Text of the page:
For years, physicists have been heralding the revolutionary potential of using quantum mechanics to build a new generation of supercomputers, unbreakable codes, and ultra-fast and secure communication networks.
The brave new world of quantum technology may be a big step closer to reality thanks to a team of University of Calgary researchers that has come up with a unique new way of testing quantum devices to determine their function and accuracy. Their breakthrough is reported in today's edition of Science Express, the advanced online publication of the prestigious journal Science.
"Building quantum machines is difficult because they are very complex, therefore the testing you need to do is also very complex," said Barry Sanders, director of the U of C's Institute for Quantum Information Science and a co-author of the paper. "We broke a bunch of taboos with this work because we have come up with an entirely new way of testing that is relatively simple and doesn't require a lot of large and expensive diagnostic equipment."
Similar to any electronic or mechanical device, building a quantum machine requires a thorough understanding of how each part operates and interacts with other parts if the finished product is going to work properly. In the quantum realm, scientists have been struggling to find ways to accurately determine the properties of individual components as they work towards creating useful quantum systems. The U of C team has come up with a highly-accurate method for analyzing quantum optical processes using standard optical techniques involving lasers and lenses.
"It is a completely different approach to quantum characterization than we have seen before," said post-doctoral researcher Mirko Lobino, the paper's lead author. "This process will be able to tell us if something is working correctly and will hopefully lead the way towards a quantum certification process as we move from quantum science to making quantum technology."
The development of quantum computers is considered the next major advancement in computer processing and memory power but is still in its infancy. Unlike regular silicon-based computers that transmit information in binary units (bits) using 1 and 0, quantum computers use the subatomic physical processes of quantum mechanics to transmit information in quantum bits (qubits) that can exist in more than two states. Computers based on quantum physics are predicted to be far more powerful than computers based on classical physics and could break many of the most advanced codes currently used to secure digital information. Quantum physics is also being used to try and create new, unbreakable encryption systems.
The same research group at the U of C, led by physics professor Alexander Lvovsky, made headlines earlier this year when they were one of two teams to independently prove it's possible to store a special kind of light, called a "squeezed vacuum." That work is considered the initial step towards creating memory systems for quantum computing.
Tracing aromatic molecules in the early universe
23.03.2017 | University of California - Riverside
New study maps space dust in 3-D
23.03.2017 | DOE/Lawrence Berkeley National Laboratory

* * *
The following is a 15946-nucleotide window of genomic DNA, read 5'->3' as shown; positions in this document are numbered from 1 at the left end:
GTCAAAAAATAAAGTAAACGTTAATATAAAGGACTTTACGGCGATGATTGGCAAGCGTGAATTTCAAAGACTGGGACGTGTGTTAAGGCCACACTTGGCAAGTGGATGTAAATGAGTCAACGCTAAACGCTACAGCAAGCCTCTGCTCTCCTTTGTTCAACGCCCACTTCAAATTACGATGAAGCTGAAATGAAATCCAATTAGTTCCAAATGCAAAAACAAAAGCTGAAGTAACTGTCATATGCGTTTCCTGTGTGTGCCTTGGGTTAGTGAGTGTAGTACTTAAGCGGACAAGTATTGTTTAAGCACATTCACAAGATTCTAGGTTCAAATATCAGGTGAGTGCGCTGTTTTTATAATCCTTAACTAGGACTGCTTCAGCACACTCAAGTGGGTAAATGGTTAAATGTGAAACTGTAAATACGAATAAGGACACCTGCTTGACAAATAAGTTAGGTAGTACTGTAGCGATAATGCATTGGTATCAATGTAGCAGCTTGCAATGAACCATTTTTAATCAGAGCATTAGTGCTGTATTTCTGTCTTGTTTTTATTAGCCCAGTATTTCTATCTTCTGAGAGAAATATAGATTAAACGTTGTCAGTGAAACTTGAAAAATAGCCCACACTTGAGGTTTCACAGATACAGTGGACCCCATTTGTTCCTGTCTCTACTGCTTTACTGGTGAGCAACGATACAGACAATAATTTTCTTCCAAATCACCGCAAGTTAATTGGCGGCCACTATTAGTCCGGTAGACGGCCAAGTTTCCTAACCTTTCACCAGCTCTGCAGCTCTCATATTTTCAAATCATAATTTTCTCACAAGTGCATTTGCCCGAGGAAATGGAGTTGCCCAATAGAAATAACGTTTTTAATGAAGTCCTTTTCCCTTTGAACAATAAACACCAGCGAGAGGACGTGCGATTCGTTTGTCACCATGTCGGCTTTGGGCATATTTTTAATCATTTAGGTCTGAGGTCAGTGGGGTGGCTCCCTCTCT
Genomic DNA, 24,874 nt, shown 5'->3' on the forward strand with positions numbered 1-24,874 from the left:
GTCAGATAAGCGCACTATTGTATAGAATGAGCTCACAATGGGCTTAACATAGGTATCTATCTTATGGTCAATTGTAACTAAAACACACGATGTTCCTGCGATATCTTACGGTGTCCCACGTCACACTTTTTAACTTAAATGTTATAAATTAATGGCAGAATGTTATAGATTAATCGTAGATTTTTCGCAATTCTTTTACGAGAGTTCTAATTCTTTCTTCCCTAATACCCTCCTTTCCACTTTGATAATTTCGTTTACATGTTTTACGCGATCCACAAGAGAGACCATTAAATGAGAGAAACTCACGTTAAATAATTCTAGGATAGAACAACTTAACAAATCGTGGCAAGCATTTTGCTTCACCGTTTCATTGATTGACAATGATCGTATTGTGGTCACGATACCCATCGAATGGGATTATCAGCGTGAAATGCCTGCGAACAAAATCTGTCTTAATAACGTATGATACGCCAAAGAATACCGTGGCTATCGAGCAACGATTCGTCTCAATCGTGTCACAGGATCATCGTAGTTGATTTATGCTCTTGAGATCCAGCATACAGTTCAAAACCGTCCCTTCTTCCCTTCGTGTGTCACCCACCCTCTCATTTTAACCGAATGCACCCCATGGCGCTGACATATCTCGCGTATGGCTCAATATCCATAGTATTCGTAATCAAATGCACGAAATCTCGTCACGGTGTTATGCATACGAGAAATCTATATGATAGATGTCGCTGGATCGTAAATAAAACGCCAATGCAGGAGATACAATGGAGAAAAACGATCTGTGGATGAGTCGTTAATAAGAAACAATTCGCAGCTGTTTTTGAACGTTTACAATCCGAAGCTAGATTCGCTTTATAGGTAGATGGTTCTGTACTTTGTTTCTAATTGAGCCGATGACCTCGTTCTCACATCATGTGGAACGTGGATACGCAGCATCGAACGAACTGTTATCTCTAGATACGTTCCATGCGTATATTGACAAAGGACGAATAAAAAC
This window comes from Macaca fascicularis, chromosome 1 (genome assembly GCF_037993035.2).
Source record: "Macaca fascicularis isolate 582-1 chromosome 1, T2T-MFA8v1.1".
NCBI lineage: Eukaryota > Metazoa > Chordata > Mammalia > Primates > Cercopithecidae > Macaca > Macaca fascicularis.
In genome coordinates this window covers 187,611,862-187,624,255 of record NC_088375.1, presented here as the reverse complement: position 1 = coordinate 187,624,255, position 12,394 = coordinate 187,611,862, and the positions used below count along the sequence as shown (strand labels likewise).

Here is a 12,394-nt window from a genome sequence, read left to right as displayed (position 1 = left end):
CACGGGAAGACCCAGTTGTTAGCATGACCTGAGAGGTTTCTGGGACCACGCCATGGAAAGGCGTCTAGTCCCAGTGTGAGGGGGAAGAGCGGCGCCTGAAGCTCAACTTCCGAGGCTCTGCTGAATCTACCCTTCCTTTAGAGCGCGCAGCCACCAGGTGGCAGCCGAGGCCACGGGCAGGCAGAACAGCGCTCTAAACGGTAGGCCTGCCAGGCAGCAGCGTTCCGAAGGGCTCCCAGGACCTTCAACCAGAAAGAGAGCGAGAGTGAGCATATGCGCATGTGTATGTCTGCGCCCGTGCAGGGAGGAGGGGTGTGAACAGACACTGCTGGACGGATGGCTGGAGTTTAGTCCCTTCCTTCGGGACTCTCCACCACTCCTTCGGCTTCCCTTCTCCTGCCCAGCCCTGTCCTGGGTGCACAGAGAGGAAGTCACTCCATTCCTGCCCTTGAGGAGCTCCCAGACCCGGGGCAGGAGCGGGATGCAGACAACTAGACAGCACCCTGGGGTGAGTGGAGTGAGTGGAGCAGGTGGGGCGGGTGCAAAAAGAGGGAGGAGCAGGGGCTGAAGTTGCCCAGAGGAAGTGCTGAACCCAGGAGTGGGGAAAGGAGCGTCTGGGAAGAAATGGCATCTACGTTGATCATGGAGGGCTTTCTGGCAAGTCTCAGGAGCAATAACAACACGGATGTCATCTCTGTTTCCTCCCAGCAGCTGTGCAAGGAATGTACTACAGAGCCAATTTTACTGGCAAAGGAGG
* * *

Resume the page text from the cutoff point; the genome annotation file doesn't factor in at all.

Astronomers from Bonn and Tautenburg in Thuringia (Germany) used the 100-m radio telescope at Effelsberg to observe several galaxy clusters. At the edges of these large accumulations of dark matter, stellar systems (galaxies), hot gas, and charged particles, they found magnetic fields that are exceptionally ordered over distances of many million light years. This makes them the most extended magnetic fields in the universe known so far.
The results will be published on March 22 in the journal „Astronomy & Astrophysics“.
Galaxy clusters are the largest gravitationally bound structures in the universe. With a typical extent of about 10 million light years, i.e. 100 times the...
Researchers at the Goethe University Frankfurt, together with partners from the University of Tübingen in Germany and Queen Mary University as well as Francis Crick Institute from London (UK) have developed a novel technology to decipher the secret ubiquitin code.
Ubiquitin is a small protein that can be linked to other cellular proteins, thereby controlling and modulating their functions. The attachment occurs in many...
In the eternal search for next generation high-efficiency solar cells and LEDs, scientists at Los Alamos National Laboratory and their partners are creating...
Silicon nanosheets are thin, two-dimensional layers with exceptional optoelectronic properties very similar to those of graphene. Albeit, the nanosheets are less stable. Now researchers at the Technical University of Munich (TUM) have, for the first time ever, produced a composite material combining silicon nanosheets and a polymer that is both UV-resistant and easy to process. This brings the scientists a significant step closer to industrial applications like flexible displays and photosensors.
Silicon nanosheets are thin, two-dimensional layers with exceptional optoelectronic properties very similar to those of graphene. Albeit, the nanosheets are...
Enzymes behave differently in a test tube compared with the molecular scrum of a living cell. Chemists from the University of Basel have now been able to simulate these confined natural conditions in artificial vesicles for the first time. As reported in the academic journal Small, the results are offering better insight into the development of nanoreactors and artificial organelles.
Enzymes behave differently in a test tube compared with the molecular scrum of a living cell. Chemists from the University of Basel have now been able to...
20.03.2017 | Event News
14.03.2017 | Event News
07.03.2017 | Event News
23.03.2017 | Life Sciences
23.03.2017 | Power and Electrical Engineering
23.03.2017 | Earth Sciences